Emerald Coast is the unsung golf hero of the Sunshine State

Western Florida has been dubbed the Emerald Coast because of a unique phenomenon. At certain times of the day, the Gulf of Mexico waters just off the Panhandle shimmer with a pure, mesmerizing green hue.

The contrast between the calm, jeweled Gulf water and the pure white "sugar" sand beaches can be startling and is the reason why this is one of the truly beautiful and appreciated havens to those who know it. Thousands of families visit this stretch of Florida between Panama City Beach and Pensacola each spring and summer to indulge in the powdery sand and consistently ideal weather.

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Those folks familiar with the South will kindly explain to you that Florida is not a "Southern" state. Miami has as much in common with rural Mississippi as day does with night.

Tallahassee, however, is a different story. If there's one city in Florida that could blend seamlessly into Georgia or Alabama, it's this one (it's closer to the Georgia border than it is to the white sand beaches of the Gulf of Mexico).

If you've ever been to Tallahassee, you've probably noticed that not only is its scenery different than most of the state, its overall character is as well. Specifically, conservative Tallahassee doesn't exude a "Fun in the Sun" personality the same way locales to the south do.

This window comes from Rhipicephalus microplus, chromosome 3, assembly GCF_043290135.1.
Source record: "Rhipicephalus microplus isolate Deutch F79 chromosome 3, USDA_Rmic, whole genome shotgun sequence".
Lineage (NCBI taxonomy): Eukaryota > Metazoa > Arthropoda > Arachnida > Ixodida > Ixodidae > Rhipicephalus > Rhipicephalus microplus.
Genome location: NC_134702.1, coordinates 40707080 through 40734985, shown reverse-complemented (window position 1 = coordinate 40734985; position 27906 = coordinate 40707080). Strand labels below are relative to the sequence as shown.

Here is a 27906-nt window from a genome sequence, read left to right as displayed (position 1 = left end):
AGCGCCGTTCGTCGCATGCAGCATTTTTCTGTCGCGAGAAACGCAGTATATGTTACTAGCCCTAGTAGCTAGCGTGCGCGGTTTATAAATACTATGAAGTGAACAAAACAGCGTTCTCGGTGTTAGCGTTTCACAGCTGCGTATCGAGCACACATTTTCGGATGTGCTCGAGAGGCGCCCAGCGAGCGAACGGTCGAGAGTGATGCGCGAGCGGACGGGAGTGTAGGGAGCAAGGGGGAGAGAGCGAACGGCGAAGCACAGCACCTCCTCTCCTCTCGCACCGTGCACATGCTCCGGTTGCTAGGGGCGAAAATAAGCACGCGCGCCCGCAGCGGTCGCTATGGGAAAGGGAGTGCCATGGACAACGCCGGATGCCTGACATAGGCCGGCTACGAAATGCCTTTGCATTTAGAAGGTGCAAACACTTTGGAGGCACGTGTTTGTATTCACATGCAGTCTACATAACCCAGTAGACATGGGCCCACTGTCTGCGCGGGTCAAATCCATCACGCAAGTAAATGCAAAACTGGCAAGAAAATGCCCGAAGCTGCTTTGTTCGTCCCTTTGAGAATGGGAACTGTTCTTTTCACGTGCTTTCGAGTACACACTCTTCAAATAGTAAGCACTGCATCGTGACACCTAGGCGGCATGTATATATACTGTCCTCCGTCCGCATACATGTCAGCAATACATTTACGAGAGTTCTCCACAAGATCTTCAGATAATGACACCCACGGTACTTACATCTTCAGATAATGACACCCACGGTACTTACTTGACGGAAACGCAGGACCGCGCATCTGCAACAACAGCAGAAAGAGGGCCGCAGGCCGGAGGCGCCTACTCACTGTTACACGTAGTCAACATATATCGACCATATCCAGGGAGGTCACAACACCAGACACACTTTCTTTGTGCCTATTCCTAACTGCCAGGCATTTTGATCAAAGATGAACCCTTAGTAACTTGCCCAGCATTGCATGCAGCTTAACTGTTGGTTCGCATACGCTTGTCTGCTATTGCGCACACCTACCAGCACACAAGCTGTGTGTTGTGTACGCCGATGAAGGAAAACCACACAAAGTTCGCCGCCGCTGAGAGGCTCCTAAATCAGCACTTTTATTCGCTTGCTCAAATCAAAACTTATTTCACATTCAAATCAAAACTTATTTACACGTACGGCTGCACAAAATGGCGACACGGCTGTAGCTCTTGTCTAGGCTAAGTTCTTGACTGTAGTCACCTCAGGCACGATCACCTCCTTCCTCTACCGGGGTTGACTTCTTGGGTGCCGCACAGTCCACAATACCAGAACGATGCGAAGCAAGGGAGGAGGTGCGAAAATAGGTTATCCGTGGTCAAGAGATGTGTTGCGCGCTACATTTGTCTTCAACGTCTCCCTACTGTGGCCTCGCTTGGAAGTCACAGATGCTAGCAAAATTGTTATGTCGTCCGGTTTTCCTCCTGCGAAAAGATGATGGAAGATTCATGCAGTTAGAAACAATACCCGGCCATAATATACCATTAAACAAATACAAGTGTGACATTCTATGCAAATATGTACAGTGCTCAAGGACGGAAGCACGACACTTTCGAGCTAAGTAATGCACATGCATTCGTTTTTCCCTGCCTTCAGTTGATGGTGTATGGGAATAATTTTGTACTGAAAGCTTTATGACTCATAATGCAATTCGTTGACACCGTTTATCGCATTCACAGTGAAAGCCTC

The debut of SouthWood Golf Club, which held its grand opening in November 2002, changed Tallahassee's somewhat lackluster golf reputation. The Fred Couples/ Gene Bates designed course gave capital city its very own top notch layout - one that would no doubt be considered a must-play in areas with considerably more golfing prowess.

The golf bug has long since spread outside the friendly confines of Tallahassee. Once a quiet enclave of fishermen and naturalists, Destin has blossomed into a choice drive market destination for golfers throughout the South.

The beaches, convenience, reasonable lodging rates, and endless assortment of outdoor activities are the principle reasons for its expanding popularity. Golf, too, must be considered on that list.

"We've now got as many golf holes here as Hilton Head does," says Emerald Coast Convention & Visitor Bureau President and CEO Darrel Jones. "There's as much variety in the kinds of courses as well, if not more.

"We've got more than 1,000 holes to play and new courses keep popping up every year. Ten years ago we weren't even close to that number."

Although the Emerald Coast's courses are spread out over a larger geographic area than other golf markets in the South, the caliber of play is certainly worth sampling. And as Jones says, the number keeps growing as some of golf's leading architects seek to add their names to the ledger in this largely untapped golfing region.

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